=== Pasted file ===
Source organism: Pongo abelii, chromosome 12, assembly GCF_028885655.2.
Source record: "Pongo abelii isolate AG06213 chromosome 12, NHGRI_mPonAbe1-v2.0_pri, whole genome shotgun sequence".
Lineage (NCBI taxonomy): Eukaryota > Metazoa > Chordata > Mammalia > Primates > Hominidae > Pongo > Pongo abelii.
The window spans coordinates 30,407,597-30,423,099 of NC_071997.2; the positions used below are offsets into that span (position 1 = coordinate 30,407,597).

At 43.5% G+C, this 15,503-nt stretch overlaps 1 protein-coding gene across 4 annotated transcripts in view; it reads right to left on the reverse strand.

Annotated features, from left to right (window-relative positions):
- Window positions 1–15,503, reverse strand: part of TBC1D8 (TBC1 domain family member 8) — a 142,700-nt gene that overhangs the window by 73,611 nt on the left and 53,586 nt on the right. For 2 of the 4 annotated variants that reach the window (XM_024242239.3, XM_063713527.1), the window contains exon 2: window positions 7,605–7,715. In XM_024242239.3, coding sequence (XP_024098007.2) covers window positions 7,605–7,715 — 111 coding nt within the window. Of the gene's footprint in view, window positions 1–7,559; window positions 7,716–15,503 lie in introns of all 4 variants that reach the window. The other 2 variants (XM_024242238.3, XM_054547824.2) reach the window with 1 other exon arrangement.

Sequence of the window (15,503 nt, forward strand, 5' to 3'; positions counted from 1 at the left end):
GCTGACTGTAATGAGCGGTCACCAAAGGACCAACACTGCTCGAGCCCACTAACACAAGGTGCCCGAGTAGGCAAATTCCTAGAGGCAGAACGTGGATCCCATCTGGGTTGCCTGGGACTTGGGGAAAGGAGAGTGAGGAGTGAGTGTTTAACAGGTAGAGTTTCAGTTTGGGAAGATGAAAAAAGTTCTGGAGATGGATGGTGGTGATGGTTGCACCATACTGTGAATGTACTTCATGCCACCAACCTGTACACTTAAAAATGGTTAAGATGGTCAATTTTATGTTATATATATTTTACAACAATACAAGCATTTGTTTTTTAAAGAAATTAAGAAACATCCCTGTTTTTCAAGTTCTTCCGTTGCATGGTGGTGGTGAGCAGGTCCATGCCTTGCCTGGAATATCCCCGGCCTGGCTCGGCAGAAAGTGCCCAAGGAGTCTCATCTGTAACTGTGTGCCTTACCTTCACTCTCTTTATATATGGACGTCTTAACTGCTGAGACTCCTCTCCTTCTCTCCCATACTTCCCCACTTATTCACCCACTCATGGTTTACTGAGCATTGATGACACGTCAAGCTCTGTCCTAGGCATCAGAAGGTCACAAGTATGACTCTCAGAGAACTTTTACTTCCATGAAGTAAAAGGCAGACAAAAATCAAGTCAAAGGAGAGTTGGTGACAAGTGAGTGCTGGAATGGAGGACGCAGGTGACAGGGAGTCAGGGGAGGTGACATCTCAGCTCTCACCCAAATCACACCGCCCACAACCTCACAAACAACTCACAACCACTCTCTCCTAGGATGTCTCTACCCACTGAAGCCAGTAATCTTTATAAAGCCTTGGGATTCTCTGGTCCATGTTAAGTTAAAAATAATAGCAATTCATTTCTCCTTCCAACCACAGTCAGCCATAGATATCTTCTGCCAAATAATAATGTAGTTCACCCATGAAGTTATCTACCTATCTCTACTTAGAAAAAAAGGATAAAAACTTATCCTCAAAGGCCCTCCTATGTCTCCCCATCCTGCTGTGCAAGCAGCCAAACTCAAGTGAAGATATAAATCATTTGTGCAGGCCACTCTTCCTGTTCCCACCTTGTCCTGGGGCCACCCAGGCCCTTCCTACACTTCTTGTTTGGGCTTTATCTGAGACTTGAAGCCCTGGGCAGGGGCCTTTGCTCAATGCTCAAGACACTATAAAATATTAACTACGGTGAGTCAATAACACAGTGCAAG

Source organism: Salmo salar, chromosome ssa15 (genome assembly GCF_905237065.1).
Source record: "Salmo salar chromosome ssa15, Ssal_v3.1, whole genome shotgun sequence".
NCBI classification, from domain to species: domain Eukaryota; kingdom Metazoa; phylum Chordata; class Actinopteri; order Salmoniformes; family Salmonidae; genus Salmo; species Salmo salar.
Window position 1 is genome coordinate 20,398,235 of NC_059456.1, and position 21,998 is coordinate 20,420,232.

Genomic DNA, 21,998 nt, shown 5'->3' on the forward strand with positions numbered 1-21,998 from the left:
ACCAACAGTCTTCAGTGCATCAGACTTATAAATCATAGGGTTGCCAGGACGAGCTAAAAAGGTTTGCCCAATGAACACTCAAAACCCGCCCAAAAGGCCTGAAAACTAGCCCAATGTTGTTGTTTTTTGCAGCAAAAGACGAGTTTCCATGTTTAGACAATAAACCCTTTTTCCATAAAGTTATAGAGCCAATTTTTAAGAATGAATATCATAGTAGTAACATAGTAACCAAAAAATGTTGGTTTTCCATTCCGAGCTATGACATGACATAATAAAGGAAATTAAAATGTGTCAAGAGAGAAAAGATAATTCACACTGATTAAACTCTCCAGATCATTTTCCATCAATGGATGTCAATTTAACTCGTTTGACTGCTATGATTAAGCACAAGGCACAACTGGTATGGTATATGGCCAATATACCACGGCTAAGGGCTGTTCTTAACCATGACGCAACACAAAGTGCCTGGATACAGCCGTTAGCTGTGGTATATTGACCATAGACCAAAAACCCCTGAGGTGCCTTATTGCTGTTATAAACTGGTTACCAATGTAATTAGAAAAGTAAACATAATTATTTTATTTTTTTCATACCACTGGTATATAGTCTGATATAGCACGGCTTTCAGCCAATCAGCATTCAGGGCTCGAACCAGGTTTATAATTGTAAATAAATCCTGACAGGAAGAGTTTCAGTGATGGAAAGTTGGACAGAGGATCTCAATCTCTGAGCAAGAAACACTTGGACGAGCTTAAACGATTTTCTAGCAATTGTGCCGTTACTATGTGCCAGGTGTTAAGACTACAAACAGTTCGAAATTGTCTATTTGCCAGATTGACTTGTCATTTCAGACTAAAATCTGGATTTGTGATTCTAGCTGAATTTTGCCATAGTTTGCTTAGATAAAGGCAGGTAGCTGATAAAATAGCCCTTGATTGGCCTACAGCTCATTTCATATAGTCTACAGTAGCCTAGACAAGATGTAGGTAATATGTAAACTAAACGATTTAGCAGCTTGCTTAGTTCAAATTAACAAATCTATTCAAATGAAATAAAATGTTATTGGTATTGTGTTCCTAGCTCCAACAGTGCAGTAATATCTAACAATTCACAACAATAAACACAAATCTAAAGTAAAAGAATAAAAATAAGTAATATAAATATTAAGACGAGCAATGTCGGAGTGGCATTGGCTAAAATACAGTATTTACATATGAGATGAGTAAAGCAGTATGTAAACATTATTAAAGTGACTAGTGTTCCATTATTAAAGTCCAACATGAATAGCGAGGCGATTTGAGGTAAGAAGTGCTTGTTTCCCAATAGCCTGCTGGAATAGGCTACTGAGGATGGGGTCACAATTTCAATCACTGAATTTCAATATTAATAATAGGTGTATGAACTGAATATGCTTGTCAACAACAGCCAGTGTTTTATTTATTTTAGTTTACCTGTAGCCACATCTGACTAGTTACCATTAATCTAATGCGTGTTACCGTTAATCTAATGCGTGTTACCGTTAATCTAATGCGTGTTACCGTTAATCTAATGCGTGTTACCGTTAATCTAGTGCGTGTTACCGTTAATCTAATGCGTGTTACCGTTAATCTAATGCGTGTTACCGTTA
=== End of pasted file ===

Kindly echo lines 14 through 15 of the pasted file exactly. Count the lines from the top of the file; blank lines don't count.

Genomic DNA, 21,998 nt, shown 5'->3' on the forward strand with positions numbered 1-21,998 from the left:
ACCAACAGTCTTCAGTGCATCAGACTTATAAATCATAGGGTTGCCAGGACGAGCTAAAAAGGTTTGCCCAATGAACACTCAAAACCCGCCCAAAAGGCCTGAAAACTAGCCCAATGTTGTTGTTTTTTGCAGCAAAAGACGAGTTTCCATGTTTAGACAATAAACCCTTTTTCCATAAAGTTATAGAGCCAATTTTTAAGAATGAATATCATAGTAGTAACATAGTAACCAAAAAATGTTGGTTTTCCATTCCGAGCTATGACATGACATAATAAAGGAAATTAAAATGTGTCAAGAGAGAAAAGATAATTCACACTGATTAAACTCTCCAGATCATTTTCCATCAATGGATGTCAATTTAACTCGTTTGACTGCTATGATTAAGCACAAGGCACAACTGGTATGGTATATGGCCAATATACCACGGCTAAGGGCTGTTCTTAACCATGACGCAACACAAAGTGCCTGGATACAGCCGTTAGCTGTGGTATATTGACCATAGACCAAAAACCCCTGAGGTGCCTTATTGCTGTTATAAACTGGTTACCAATGTAATTAGAAAAGTAAACATAATTATTTTATTTTTTTCATACCACTGGTATATAGTCTGATATAGCACGGCTTTCAGCCAATCAGCATTCAGGGCTCGAACCAGGTTTATAATTGTAAATAAATCCTGACAGGAAGAGTTTCAGTGATGGAAAGTTGGACAGAGGATCTCAATCTCTGAGCAAGAAACACTTGGACGAGCTTAAACGATTTTCTAGCAATTGTGCCGTTACTATGTGCCAGGTGTTAAGACTACAAACAGTTCGAAATTGTCTATTTGCCAGATTGACTTGTCATTTCAGACTAAAATCTGGATTTGTGATTCTAGCTGAATTTTGCCATAGTTTGCTTAGATAAAGGCAGGTAGCTGATAAAATAGCCCTTGATTGGCCTACAGCTCATTTCATATAGTCTACAGTAGCCTAGACAAGATGTAGGTAATATGTAAACTAAACGATTTAGCAGCTTGCTTAGTTCAAATTAACAAATCTATTCAAATGAAATAAAATGTTATTGGTATTGTGTTCCTAGCTCCAACAGTGCAGTAATATCTAACAATTCACAACAATAAACACAAATCTAAAGTAAAAGAATAAAAATAAGTAATATAAATATTAAGACGAGCAATGTCGGAGTGGCATTGGCTAAAATACAGTATTTACATATGAGATGAGTAAAGCAGTATGTAAACATTATTAAAGTGACTAGTGTTCCATTATTAAAGTCCAACATGAATAGCGAGGCGATTTGAGGTAAGAAGTGCTTGTTTCCCAATAGCCTGCTGGAATAGGCTACTGAGGATGGGGTCACAATTTCAATCACTGAATTTCAATATTAATAATAGGTGTATGAACTGAATATGCTTGTCAACAACAGCCAGTGTTTTATTTATTTTAGTTTACCTGTAGCCACATCTGACTAGTTACCATTAATCTAATGCGTGTTACCGTTAATCTAATGCGTGTTACCGTTAATCTAATGCGTGTTACCGTTAATCTAATGCGTGTTACCGTTAATCTAGTGCGTGTTACCGTTAATCTAATGCGTGTTACCGTTAATCTAATGCGTGTTACCGTTA